Several community members voiced their displeasure at Wednesday’s regular governing board meeting over the William S. Hart Union High School District’s apparent stalled contract negotiations for teachers within the district.
The Hart District Teachers Association put the issue out in the open when over 400 teachers within the Hart district protested the state of the negotiations at the district’s Sept. 13 governing board meeting.
On Wednesday, John Minkus, president of the HDTA, gave his latest update on the negotiations, or rather, the lack of any.
“The current state of affairs, although cordial, smells like the elephant in the room,” Minkus said during the board meeting. “Your continued lack of movement (on) salary is leading to an unprecedented phase of … the negotiations process, as outlined in the EERA (Educational Employment Relations Act of 1976).”
Minkus went on to say that teachers in the district are working without a contract, which expired on June 30. The current demands of the HDTA, according to previous reporting in The Signal, are an 8.22% salary increase for the 2023-24 school year, a one-time “off-schedule” payment of 10% and an hourly rate increase to a minimum of $50.82.
Minkus said at the district’s Oct. 18 meeting that the latest offer from the district was a 0% wage hike and a 4% off-schedule one-time payment.
The following week, Hart district teachers protested at every school in the district on the morning of Oct. 25 after hearing of the district’s latest offer.
Multiple speakers commented on the situation Wednesday following Minkus’ report, all of whom were in favor of teachers getting a pay raise.
Rebecca Hindman, a parent of a Saugus High School student, said that she and her family chose the Saugus area due to the educational opportunities that the school provides. She is afraid that the Hart district will end up being labeled as the district with problems if the negotiations continue to falter.
“We are already the school-shooting district, the racist district, we are the district of bigots, the soon-to-be insolvent district and the district that doesn’t pay their award-winning teachers and classified (employees),” Hindman said. “Why would anyone move here? We chose this district for our children based on the standards set by this district by your amazing teachers. We could’ve moved anywhere. But we chose Hart. We chose Saugus as the high school for our children because of the educational opportunities that they have and have used.”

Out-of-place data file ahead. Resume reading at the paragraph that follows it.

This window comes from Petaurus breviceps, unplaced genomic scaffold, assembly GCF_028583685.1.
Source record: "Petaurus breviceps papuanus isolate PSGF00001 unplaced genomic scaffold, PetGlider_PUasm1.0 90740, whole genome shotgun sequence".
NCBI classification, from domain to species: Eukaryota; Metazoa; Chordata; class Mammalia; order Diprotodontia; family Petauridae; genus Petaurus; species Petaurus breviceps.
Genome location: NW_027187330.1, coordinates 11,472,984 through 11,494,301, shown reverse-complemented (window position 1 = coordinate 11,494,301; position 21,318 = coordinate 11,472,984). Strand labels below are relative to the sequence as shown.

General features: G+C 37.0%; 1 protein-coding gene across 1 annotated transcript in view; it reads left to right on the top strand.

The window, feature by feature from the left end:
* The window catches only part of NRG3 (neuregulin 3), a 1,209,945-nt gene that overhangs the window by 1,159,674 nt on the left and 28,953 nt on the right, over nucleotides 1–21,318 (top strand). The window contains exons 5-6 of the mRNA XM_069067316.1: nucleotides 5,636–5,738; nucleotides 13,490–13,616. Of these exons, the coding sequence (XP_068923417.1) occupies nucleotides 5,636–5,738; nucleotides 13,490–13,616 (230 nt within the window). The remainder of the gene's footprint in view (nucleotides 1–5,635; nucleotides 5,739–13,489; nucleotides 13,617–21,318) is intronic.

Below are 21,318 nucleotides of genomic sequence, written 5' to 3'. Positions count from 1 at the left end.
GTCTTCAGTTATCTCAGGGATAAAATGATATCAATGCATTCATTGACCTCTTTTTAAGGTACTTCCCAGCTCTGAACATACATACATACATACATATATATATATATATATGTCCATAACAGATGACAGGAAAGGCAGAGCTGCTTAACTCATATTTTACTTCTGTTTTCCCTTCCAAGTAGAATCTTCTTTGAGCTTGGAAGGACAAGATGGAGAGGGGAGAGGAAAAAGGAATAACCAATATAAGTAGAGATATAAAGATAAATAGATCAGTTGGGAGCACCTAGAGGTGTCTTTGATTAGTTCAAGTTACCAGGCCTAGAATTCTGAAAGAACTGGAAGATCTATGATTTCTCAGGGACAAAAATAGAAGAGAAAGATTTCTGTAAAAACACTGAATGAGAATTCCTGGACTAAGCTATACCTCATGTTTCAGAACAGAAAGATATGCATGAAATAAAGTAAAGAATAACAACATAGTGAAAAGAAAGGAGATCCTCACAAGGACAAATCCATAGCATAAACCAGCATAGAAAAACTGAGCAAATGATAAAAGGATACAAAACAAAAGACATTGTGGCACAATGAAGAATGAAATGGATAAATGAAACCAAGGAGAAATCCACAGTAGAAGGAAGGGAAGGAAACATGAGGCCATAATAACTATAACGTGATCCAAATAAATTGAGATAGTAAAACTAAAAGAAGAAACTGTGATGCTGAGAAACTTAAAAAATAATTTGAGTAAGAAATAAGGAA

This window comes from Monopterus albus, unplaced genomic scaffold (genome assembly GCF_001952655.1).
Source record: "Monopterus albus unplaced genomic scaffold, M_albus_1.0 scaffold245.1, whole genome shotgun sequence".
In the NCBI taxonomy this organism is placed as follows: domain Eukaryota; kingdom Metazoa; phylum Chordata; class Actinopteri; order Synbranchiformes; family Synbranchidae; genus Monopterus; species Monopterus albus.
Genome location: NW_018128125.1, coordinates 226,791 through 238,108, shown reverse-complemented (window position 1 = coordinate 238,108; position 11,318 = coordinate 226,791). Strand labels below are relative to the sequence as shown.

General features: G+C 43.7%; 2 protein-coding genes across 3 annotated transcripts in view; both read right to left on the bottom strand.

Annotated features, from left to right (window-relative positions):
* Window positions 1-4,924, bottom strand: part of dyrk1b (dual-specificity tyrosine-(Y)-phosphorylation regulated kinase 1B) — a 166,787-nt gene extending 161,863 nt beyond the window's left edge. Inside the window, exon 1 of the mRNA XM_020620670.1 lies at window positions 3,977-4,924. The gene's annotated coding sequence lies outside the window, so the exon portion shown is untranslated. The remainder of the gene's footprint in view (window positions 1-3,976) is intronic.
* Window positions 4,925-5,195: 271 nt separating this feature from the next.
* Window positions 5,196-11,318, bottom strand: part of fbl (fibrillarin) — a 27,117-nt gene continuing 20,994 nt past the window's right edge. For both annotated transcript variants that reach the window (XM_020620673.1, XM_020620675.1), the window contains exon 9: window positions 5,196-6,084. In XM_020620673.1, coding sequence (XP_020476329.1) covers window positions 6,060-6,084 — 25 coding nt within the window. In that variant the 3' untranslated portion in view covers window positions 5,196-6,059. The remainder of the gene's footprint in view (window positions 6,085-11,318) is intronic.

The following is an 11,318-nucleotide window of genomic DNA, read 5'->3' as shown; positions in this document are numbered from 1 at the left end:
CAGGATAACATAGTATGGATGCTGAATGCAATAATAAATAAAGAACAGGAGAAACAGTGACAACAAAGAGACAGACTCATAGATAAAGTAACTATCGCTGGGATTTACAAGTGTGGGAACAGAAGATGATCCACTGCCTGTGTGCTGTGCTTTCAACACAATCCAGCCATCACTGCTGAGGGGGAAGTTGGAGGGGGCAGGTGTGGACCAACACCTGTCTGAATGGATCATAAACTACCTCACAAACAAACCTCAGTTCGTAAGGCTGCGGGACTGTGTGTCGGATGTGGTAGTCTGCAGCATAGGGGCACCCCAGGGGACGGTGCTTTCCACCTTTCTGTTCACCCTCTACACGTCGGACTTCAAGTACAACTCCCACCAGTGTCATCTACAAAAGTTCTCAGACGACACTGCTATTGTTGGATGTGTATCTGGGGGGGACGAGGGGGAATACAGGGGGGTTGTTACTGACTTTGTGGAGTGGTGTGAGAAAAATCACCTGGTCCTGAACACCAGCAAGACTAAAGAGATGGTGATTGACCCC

Another speaker, Kelly Franti, who identified herself as part of the “woke mob,” had only this to say: “Every single student deserves a well-paid teacher.”
The board also heard from Abigail, a Hart district parent who did not provide her last name. Abigail argued that teachers do much more than just teach and should be compensated correctly for the “enormous positive impact our teachers have on our students.”
“Teachers have superhero jobs,” Abigail said. “They are on the front lines of our children’s educational and developmental journeys, spending countless hours teaching their students, observing their behavior, listening to their words, supporting them inside the classroom and out.
“It is not easy or, let’s face it, affordable, being a teacher in this digital world and culture that does not compensate them for superhero work,” Abigail continued. “A love of teaching kids alone does not cover ever-rising bills. When we start to lose teachers because they have to seek other employment in order to pay those bills, we will find ourselves in an educational deficit.”
Hart district governing board member Joe Messina, who represents Trustee Area No. 5, said in a phone interview with The Signal on Friday that he is sympathetic toward the HDTA, but if the teachers are asking for more money, the money has to be available to the district.
“They work in mostly a great environment,” Messina said. “They work in a great community. But the reality is, if we don’t have the money, where do we get it?
“They’re part of the largest, most powerful teachers union in the country, the (California Teachers Association). If the CTA wants to fight for districts like ours to get more money, I’ll be the first one to push for them to get raises.”
Janice Dennington, president of the California School Employees Association Chapter 349, said that the CSEA is working with the HDTA to ensure that negotiations with the Hart district remain productive. The three groups met on Oct. 25 to look over the district’s budget to see how the pay raise demands could be met and are scheduled to meet again on Nov. 9, Dennington said.
“In the words of Helen Keller: ‘Alone, you can do so little; together, we can do so much,’” Dennington said. “Let us embrace this truth as we approach the upcoming negotiations with determination, respect and a shared commitment to our students. We have the power to make a real difference. CSEA looks forward to the upcoming negotiations with optimism and knowledge that by working together, we can pave the way for a brighter future for our entire district.”
The Hart district’s budget for the 2023-24 school year, approved in July, anticipates $304.8 million in revenue versus $322.8 million in expenditures, according to previous reporting in The Signal.
Hart district board President Bob Jensen said at the Sept. 13 meeting that because this is an active negotiation, he could not comment directly on the matter.
“Negotiations are confidential, but I would like to say that we, as a board, greatly appreciate our teachers,” Jensen said at the Sept. 13 meeting. “They work very hard and are extremely dedicated. We are most thankful for all they do to serve the students and families of the Hart district.”